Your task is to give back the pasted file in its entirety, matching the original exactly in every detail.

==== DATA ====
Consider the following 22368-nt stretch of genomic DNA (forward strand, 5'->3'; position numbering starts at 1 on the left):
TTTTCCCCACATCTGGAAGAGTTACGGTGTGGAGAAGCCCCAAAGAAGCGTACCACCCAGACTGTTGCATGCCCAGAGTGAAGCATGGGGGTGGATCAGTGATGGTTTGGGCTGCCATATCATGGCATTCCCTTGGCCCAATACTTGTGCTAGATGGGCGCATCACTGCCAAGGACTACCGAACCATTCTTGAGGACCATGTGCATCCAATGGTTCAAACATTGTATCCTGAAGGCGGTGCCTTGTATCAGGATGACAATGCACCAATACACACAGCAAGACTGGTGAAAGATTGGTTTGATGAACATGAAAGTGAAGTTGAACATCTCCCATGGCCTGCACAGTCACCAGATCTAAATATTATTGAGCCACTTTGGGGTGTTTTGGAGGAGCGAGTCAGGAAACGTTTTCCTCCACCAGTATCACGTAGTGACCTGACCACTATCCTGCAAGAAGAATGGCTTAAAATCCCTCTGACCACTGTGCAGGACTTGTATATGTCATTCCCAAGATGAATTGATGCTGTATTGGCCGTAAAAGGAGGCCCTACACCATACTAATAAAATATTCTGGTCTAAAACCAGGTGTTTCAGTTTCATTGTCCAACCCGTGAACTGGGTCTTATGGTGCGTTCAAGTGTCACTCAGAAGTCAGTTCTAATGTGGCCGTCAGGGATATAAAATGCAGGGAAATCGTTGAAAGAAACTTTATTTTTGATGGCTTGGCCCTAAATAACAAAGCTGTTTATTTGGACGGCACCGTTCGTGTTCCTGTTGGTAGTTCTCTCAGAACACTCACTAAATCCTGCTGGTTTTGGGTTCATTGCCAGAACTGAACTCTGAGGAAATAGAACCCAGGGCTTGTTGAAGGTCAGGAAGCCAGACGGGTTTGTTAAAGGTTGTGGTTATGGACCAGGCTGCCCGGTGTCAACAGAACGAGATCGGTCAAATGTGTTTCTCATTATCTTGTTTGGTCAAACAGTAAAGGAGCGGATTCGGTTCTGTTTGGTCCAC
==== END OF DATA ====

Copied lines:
Consider the following 22368-nt stretch of genomic DNA (forward strand, 5'->3'; position numbering starts at 1 on the left):
TTTTCCCCACATCTGGAAGAGTTACGGTGTGGAGAAGCCCCAAAGAAGCGTACCACCCAGACTGTTGCATGCCCAGAGTGAAGCATGGGGGTGGATCAGTGATGGTTTGGGCTGCCATATCATGGCATTCCCTTGGCCCAATACTTGTGCTAGATGGGCGCATCACTGCCAAGGACTACCGAACCATTCTTGAGGACCATGTGCATCCAATGGTTCAAACATTGTATCCTGAAGGCGGTGCCTTGTATCAGGATGACAATGCACCAATACACACAGCAAGACTGGTGAAAGATTGGTTTGATGAACATGAAAGTGAAGTTGAACATCTCCCATGGCCTGCACAGTCACCAGATCTAAATATTATTGAGCCACTTTGGGGTGTTTTGGAGGAGCGAGTCAGGAAACGTTTTCCTCCACCAGTATCACGTAGTGACCTGACCACTATCCTGCAAGAAGAATGGCTTAAAATCCCTCTGACCACTGTGCAGGACTTGTATATGTCATTCCCAAGATGAATTGATGCTGTATTGGCCGTAAAAGGAGGCCCTACACCATACTAATAAAATATTCTGGTCTAAAACCAGGTGTTTCAGTTTCATTGTCCAACCCGTGAACTGGGTCTTATGGTGCGTTCAAGTGTCACTCAGAAGTCAGTTCTAATGTGGCCGTCAGGGATATAAAATGCAGGGAAATCGTTGAAAGAAACTTTATTTTTGATGGCTTGGCCCTAAATAACAAAGCTGTTTATTTGGACGGCACCGTTCGTGTTCCTGTTGGTAGTTCTCTCAGAACACTCACTAAATCCTGCTGGTTTTGGGTTCATTGCCAGAACTGAACTCTGAGGAAATAGAACCCAGGGCTTGTTGAAGGTCAGGAAGCCAGACGGGTTTGTTAAAGGTTGTGGTTATGGACCAGGCTGCCCGGTGTCAACAGAACGAGATCGGTCAAATGTGTTTCTCATTATCTTGTTTGGTCAAACAGTAAAGGAGCGGATTCGGTTCTGTTTGGTCCAC